California school kids are sharpening their tech skills while helping students in Africa have a brighter future with We Share Solar Suitcases. Nonprofit “We Care Solar” designed and developed the portable power plants to help with their mission of providing maternal health care in developing countries. The simple devices can generate power from the sun where hospital power may be highly unreliable. They’ve deployed the compact solar suitcases to at least 30 countries since 2009.
The bright idea of a compact, easy-to-use portable solar power pack won We Care Solar the United Nation’s first “Powering the Future We Want” award in 2015.
“I have had the privilege of working with hundreds of health workers who have seen the miracle of light and power in saving lives,” We Care Solar co-founder, Dr. Laura Stachel said in accepting the million dollar humanitarian prize. “This award is the beginning of a brighter future for women everywhere. No Woman should die giving life.”
California power company PG&E has been helping fuel We Care Solar’s mission, by buying solar suitcases and sending them to schools around the state. The unassembled kits do double duty — as a learning tool for students to hone STEM (Science, Technology, Engineering, and Math) skills, then as a practical power source for places needing power when the class project is completed.
“A solar suitcase is a tool mostly designed to empower a community,” Salinas High School senior Sierra Hotz said in a PG&E statement. “So it can help start small businesses, it can provide light, it can be used in hospitals to power a small vaccine refrigerator.”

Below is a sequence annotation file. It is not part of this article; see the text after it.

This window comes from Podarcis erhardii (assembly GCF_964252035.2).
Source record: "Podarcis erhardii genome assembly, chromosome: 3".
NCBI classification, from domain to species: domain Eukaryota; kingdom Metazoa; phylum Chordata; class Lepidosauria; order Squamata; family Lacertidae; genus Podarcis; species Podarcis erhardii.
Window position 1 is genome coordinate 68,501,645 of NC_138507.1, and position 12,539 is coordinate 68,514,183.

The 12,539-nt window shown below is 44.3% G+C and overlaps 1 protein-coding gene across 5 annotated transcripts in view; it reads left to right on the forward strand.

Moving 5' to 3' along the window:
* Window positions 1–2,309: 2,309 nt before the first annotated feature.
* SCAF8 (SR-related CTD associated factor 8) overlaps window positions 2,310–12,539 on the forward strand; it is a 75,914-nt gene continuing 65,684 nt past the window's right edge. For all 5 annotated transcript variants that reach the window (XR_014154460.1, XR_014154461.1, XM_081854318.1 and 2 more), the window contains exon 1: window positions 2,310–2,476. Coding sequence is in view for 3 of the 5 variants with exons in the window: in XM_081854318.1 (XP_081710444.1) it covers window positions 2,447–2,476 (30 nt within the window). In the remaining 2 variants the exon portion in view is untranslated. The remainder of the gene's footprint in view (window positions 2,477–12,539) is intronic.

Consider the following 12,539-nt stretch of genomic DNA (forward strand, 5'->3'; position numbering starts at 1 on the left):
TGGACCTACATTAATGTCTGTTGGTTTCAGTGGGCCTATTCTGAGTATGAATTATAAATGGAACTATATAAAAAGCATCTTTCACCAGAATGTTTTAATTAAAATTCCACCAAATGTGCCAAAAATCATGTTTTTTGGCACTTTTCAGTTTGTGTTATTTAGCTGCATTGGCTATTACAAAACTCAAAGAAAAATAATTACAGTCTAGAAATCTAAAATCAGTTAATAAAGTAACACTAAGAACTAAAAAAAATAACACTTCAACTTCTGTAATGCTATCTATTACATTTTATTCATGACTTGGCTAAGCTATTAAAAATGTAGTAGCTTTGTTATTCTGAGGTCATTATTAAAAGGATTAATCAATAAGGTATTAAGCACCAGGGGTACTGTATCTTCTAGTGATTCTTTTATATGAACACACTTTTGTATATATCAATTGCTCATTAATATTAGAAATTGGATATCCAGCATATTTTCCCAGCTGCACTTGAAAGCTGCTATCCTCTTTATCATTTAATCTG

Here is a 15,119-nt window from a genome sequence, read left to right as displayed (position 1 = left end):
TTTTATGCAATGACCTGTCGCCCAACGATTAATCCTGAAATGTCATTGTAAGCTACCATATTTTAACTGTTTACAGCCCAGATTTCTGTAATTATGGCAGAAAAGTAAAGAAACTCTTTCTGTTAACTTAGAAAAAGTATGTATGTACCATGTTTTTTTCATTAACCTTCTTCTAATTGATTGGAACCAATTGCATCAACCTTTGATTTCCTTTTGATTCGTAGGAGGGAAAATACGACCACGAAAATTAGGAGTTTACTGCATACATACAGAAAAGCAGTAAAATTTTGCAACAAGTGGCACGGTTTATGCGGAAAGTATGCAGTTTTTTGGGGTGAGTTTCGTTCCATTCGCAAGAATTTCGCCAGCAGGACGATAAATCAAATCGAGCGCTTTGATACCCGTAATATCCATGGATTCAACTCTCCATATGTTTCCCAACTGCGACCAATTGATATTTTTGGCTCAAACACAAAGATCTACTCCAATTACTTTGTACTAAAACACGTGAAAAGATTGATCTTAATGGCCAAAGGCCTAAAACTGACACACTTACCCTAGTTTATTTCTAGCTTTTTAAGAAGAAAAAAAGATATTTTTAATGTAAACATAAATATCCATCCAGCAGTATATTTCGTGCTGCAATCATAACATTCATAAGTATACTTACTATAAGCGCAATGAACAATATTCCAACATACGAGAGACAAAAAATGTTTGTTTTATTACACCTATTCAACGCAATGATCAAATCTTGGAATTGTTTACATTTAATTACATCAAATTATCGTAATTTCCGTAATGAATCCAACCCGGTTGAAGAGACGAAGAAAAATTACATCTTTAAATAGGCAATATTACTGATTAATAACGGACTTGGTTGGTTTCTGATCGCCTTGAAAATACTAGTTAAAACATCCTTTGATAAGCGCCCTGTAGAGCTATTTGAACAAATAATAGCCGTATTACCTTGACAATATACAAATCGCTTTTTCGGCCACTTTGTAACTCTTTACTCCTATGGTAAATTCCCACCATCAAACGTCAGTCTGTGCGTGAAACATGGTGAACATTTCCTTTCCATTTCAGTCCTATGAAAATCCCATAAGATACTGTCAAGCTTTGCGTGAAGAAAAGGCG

Schools with the best projects get to travel with their solar suitcases to the villages they’re helping, to see the difference their work can make.
“I’m now a solar expert because I know how to connect the solar,” Rosaline, one of the Kenyans who will benefit from a solar suitcase, told PG&E.
Each Solar Suitcase comes with a high efficiency LED light system and cell phone chargers. They can be expanded with extra batteries and solar panels to create a 200 watt powerhouse. Depending on all the bells and whistles, the devices cost between $1700 and $2200. In addition to deploying them on their own, We Care provides them to NGOs at a bulk discount. PG&E powers their partnership with We Share Solar Suitcases through more than 15 schools. At the same time, the power company sees a role in empowering students to “act locally, and think globally” about solar power.
“By educating students on the importance of solar, we can both inspire them, and provide them with valuable tools for making an impact in their local communities and around the world,” said Helen Burt, PG&E’s senior vice president of external affairs and public policy said.
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